If you find yourself popping sleeping pills and still tossing and turning all night, you may want to look at a few foods you can add into your diet that will help you get a longer, deeper sleep.
Allow your sweet tooth to help you sleep: Who says we can't indulge a little and improve our health at the same time? Chocolate contains tryptophan and the brain chemical phenylethylamine known to promote our feelings of attraction, excitement and love. Chocolate is, in fact, one of the richest dietary sources of magnesium, a natural sedative that can greatly improve sleep. A deficiency of magnesium can result in difficulty sleeping, constipation, muscle tremors or cramps, anxiety, irritability, and pain.
Unsweetened cocoa powder provides almost 500 milligrams of magnesium per 100-gram serving. Other foods rich in magnesium are legumes and seeds, dark leafy green vegetables, wheat bran, almonds, cashews, blackstrap molasses, brewer's yeast and whole grains.
Move tea time later in the day: Though some teas contain caffeine, there are a few sleep superstars when it comes to tea. The next time you feel ramped up at night, instead of calm and relaxed, try a cup of lemon balm, sage, chamomile or Valerian tea (or, take a trip to your local tea store and get a variety of these teas).
As an added benefit, chamomile tea has been found to improve a range of ailments, from colds to menstrual cramps according to researchers in England. Drinking the tea also was associated with an increase in urinary levels of glycine, an amino acid that has been shown to relieve muscle spasms and act as a mild sedative. Meanwhile, scientists in Japan and the United Kingdom have reported that can improve blood glucose levels and reduce complications from diabetes. Opt for the fresh herbs and a tea infuser for a more potent blend. Steep for five to 10 minutes and add a dash of milk if desired. Consume 30 minutes to one hour before bedtime.
Go nuts for melatonin: Raw nuts such as almonds and walnuts are an excellent choice for healthful, filling snacks. And like seeds, certain nuts will not only help balance your blood sugar levels but are also high in both melatonin and tryptophan. Research from the University of Texas Health Science Center found walnuts are a (surprising) source of melatonin. Melatonin not only improves our sleep but it also offers antioxidant protection. So walnuts just might be your secret weapon against sleeplessness nights, as well as cancer, Parkinson's disease, Alzheimer's disease, cardiovascular illness and type 2 diabetes.
The right type of juice: If you have seen the rows of tart cherry juice popping up in your local grocery store, there's a good reason why. In one study published in Natural Medicine Journal, participants drank 30 millilitres of Montmorency cherry juice one half-hour after waking and one half-hour before their evening meal (boosting exogenous melatonin intake by 85 micrograms daily). The results? Significant increases in time in bed, total sleep time and sleep efficiency with the cherry juice supplementation. I recommend drinking ½ - 1 cup an hour before bedtime for best results.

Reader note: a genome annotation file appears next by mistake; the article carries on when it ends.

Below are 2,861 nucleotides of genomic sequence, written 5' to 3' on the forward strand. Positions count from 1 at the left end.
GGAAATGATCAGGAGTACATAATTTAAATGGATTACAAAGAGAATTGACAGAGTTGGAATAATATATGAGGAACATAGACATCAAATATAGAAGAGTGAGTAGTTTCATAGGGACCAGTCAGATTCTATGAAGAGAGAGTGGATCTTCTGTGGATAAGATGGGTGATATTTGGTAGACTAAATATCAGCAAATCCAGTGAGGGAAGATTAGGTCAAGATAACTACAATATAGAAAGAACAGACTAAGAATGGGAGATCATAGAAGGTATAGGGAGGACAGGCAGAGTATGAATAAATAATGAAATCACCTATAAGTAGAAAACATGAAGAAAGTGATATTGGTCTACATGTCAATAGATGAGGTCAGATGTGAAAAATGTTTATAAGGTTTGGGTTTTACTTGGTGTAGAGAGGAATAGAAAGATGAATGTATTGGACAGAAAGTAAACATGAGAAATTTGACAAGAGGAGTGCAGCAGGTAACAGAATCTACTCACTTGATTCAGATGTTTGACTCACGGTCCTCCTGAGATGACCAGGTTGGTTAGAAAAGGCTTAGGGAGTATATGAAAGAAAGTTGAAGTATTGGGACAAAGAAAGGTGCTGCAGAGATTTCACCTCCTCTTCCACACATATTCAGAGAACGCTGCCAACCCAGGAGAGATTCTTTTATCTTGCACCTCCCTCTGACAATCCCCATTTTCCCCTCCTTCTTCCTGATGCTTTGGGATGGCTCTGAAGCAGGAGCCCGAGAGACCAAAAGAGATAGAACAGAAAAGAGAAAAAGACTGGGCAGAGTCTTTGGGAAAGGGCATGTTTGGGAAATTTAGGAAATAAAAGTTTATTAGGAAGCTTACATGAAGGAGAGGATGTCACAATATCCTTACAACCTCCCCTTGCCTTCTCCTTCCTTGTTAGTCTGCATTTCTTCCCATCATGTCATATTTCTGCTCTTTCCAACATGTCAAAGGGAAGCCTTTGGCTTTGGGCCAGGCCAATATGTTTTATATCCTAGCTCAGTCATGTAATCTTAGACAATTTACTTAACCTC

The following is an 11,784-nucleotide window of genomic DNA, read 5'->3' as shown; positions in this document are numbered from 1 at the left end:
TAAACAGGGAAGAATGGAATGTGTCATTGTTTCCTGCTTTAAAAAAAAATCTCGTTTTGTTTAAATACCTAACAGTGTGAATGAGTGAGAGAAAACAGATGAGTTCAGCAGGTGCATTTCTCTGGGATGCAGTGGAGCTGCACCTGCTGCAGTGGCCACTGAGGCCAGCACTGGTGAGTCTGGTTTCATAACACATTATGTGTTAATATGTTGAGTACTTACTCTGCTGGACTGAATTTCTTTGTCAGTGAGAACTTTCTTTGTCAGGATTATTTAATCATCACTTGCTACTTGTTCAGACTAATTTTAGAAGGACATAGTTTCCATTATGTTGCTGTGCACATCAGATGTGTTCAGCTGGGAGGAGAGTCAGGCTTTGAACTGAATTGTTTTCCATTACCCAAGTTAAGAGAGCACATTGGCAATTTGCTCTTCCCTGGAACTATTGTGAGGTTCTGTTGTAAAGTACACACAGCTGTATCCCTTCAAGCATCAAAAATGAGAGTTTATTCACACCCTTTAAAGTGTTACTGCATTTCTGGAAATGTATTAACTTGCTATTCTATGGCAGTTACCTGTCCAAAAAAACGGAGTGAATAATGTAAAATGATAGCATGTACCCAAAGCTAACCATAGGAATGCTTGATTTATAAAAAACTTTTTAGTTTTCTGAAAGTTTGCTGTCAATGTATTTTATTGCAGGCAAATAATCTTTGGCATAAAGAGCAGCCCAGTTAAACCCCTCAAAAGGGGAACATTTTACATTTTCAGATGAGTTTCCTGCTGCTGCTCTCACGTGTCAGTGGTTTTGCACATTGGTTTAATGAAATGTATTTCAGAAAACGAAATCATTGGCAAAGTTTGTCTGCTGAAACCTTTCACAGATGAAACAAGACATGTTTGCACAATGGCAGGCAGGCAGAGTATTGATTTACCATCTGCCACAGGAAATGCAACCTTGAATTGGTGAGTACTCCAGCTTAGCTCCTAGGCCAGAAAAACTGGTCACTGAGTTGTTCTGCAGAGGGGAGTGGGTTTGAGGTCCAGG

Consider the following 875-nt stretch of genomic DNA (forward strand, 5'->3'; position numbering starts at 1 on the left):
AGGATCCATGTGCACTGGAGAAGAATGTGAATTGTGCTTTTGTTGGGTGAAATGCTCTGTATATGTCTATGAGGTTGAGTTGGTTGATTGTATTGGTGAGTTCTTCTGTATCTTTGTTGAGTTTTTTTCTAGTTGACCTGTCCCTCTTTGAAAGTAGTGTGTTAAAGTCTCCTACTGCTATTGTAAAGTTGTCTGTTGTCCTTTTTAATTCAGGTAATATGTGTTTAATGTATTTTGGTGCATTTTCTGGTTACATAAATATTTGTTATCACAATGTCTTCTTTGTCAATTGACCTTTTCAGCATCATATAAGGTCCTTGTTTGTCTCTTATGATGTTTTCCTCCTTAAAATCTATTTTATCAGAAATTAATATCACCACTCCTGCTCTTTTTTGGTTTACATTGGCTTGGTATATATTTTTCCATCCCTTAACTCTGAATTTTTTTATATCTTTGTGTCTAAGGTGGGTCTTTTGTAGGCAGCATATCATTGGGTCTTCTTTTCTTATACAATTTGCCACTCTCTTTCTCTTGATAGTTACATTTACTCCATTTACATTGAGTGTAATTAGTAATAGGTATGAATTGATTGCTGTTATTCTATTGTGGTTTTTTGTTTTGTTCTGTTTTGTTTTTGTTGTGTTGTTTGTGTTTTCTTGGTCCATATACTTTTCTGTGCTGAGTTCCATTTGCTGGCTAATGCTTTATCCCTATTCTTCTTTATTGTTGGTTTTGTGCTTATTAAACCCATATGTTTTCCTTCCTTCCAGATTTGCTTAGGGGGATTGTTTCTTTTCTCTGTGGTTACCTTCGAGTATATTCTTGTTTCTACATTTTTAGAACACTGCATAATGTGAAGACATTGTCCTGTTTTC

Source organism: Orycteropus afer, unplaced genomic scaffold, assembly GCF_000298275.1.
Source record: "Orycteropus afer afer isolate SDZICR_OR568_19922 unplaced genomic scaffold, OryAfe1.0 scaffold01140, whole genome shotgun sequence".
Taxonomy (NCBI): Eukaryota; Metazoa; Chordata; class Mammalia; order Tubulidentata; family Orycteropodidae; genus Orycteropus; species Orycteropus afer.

The seeds of relaxation: The body uses the amino acid tryptophan to produce serotonin and melatonin, both hormones that are essential for sleep. Serotonin is required to transmit nerve impulses from the brain and regulate mood in general. If you have trouble staying asleep or wake frequently throughout the night, you are likely low in these two hormones. The good news is that certain seeds rank really high in tryptophan, which will not only help you sleep but relax you overall.
For example, 100 grams of sesame seeds boasts over 1,000 micrograms of tryptophan. The same amount of chia seeds have over 700 mgs of tryptophan, while pumpkin seeds have almost 600 mg. Pumpkin seeds also contain zinc, which can assist the brain in converting tryptophan into serotonin. In fact, pumpkin seed powder is the new 'warm glass of milk' when it comes to sleep remedies (this is available at most health food stores). For a powerful evening snack mix ¼ cup of pumpkin seeds (or powder) with 1-2 tablespoons chia seeds and ¾ cup of unsweetened Greek yogurt.
Pack in some protein before bed: Carbohydrate-rich snacks such as breads, cereals, muffins, cookies and other baked goods prompt a short-term spike in blood sugar, followed by a sugar crash later on. When blood sugar drops, adrenalin, glucagon, cortisol and growth hormone are released to regulate blood glucose levels. These hormones can stimulate the brain, causing you to awaken and possibly stay awake. Try to avoid eating for at least two hours before going to bed. A high protein snack such as Greek yogurt or a protein smoothie with a few nuts and berries will provide a source of tryptophan while the sugars from the fruit may help the tryptophan reach your brain and take effect more readily.